The Sudan is "on the brink of total civil war," warns the UN

news 09-Jul-2023 Africa

The Sudan is "on the brink of total civil war," warns the UN

In less than three months of war, nearly 3,000 deaths have been reported. The conflict has also reignited the war in Darfur, which has taken on an "ethnic dimension," according to the UN.

A deadly new strike. An air force raid on a residential neighborhood in Khartoum killed dozens of civilians in Sudan on Saturday, July 8. The bombings took place in the Dar al-Salam district, literally "the house of peace" in Arabic, in Omdurman, the northwest suburb of Khartoum. According to the local Ministry of Health, they resulted in "22 deaths and a large number of injuries among civilians."

The ministry posted a video on Facebook showing lifeless bodies, some with limbs torn apart, including several women. On the other hand, the Rapid Support Forces, at war with the army since April 15, denounced "the tragic loss of more than 31 lives and numerous injuries."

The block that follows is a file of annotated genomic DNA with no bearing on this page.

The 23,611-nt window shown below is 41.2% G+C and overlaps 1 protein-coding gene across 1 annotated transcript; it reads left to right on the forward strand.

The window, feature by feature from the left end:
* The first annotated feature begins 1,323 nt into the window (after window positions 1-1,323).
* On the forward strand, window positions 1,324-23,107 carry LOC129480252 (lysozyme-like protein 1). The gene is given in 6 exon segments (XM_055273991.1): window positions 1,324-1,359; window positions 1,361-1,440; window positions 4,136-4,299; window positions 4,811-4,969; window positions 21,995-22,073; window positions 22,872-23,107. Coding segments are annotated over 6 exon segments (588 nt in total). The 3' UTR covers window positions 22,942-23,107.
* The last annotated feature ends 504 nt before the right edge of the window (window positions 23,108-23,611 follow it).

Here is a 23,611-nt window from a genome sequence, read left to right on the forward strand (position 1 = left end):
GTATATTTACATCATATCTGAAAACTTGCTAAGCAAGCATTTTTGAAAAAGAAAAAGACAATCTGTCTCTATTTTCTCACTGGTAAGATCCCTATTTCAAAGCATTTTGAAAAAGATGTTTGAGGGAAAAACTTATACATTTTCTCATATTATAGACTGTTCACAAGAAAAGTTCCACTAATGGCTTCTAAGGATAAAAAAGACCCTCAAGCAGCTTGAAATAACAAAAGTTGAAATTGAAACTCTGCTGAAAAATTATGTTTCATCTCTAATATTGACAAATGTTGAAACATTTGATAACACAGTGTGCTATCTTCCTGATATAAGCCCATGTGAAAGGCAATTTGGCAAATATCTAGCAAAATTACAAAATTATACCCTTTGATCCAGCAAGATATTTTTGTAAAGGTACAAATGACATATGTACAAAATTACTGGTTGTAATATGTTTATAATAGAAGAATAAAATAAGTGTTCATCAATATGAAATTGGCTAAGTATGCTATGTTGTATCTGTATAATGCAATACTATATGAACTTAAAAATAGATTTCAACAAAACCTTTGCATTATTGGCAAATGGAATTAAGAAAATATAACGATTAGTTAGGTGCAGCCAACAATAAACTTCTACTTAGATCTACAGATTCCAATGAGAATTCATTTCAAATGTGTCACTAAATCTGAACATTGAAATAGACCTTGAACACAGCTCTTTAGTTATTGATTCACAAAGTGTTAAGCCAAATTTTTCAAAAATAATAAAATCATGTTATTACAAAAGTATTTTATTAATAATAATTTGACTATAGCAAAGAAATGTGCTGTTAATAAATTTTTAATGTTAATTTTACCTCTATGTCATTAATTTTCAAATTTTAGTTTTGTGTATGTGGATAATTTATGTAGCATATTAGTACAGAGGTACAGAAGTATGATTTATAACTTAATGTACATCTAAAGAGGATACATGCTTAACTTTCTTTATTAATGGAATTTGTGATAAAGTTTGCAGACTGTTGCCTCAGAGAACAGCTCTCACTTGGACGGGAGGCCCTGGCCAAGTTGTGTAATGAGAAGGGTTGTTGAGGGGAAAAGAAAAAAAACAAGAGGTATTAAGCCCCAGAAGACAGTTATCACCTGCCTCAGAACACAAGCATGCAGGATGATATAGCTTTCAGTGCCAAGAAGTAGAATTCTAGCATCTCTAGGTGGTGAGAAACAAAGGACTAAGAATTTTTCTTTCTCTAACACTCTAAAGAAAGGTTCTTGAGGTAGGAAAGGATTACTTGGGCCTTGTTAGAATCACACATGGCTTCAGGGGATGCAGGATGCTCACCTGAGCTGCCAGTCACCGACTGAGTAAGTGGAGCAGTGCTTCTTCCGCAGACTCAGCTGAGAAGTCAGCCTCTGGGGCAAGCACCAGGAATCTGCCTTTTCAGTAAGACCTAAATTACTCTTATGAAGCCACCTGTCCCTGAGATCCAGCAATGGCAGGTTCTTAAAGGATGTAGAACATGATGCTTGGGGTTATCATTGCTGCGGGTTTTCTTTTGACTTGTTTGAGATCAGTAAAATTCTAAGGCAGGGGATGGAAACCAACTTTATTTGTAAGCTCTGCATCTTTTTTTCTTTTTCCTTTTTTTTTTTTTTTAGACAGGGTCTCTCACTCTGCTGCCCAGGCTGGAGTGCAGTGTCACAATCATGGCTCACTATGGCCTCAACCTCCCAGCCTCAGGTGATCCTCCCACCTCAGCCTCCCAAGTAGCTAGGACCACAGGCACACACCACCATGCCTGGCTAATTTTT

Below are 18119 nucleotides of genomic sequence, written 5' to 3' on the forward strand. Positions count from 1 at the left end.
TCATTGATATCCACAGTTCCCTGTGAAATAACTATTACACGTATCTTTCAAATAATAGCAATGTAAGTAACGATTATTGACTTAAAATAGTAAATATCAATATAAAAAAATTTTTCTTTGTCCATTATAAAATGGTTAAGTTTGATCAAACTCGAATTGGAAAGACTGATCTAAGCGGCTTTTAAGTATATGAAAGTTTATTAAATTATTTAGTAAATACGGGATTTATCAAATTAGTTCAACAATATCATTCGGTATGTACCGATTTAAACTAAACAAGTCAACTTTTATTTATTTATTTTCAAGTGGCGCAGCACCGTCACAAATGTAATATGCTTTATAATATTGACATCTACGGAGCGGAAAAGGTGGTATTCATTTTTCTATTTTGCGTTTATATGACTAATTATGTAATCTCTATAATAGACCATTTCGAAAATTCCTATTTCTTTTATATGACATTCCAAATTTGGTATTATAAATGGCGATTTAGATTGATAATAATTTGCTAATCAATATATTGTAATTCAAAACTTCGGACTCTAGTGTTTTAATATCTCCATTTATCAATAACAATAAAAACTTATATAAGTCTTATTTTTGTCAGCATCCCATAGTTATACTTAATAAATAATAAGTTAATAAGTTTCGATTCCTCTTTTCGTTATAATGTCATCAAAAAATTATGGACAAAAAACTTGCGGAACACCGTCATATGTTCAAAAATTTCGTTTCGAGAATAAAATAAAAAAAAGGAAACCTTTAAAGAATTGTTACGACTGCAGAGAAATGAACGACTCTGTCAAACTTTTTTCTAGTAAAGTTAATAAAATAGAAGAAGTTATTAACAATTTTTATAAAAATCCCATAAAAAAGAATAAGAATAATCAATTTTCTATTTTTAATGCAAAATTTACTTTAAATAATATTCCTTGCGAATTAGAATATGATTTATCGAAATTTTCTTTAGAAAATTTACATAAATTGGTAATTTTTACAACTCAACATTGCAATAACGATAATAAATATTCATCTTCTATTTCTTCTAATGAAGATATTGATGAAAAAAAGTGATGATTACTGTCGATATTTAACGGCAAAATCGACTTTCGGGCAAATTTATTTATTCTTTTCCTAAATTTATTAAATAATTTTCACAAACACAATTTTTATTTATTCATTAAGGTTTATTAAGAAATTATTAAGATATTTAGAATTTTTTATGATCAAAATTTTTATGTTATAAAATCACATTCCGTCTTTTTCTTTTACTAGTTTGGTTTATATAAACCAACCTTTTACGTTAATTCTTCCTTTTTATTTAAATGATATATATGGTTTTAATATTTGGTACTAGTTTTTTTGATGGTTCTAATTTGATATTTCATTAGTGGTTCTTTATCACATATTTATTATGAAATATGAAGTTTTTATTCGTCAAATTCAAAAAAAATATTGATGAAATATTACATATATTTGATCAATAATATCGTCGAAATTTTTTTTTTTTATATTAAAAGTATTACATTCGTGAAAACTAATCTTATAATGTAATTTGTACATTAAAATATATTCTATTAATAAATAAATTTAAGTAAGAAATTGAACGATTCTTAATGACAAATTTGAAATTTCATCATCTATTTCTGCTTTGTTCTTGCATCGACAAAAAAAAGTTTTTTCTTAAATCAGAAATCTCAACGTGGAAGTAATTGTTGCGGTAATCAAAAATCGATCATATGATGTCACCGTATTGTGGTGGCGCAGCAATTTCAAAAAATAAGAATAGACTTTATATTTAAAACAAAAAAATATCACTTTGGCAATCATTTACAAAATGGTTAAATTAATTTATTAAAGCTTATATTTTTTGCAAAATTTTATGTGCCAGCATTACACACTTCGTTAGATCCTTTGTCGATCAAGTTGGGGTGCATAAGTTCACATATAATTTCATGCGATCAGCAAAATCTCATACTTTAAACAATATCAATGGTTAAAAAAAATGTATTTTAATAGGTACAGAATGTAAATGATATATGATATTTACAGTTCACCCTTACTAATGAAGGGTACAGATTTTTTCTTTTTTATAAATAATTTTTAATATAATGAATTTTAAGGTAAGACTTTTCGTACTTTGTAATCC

Nearly three million refugees

The Sudan is "on the brink of total civil war," warns the UN. The organization believes that the situation is "potentially destabilizing for the entire region." In less than three months of war between General Mohamed Hamdane Daglo's paramilitaries and General Abdel Fattah al-Burhane's regular troops, nearly 3,000 deaths have been reported - a highly underestimated toll, as the bodies that litter the streets are inaccessible. Nearly three million Sudanese have been forced to leave their homes - including over 600,000 to go abroad - as atrocities from both sides multiply.

A spokesperson for the UN Secretary-General denounced "a total lack of respect for humanitarian law and human rights," especially in Darfur, a region that suffered greatly in the 2000s and is once again at the heart of fights that have taken on an "ethnic dimension."

To attempt a way out of the crisis, the UN is calling for the proposals of the IGAD. This bloc of East Africa, to which Khartoum belongs, will bring together heads of state or government from the four countries involved in the Sudanese dossier - Ethiopia, Kenya, Somalia, and South Sudan.

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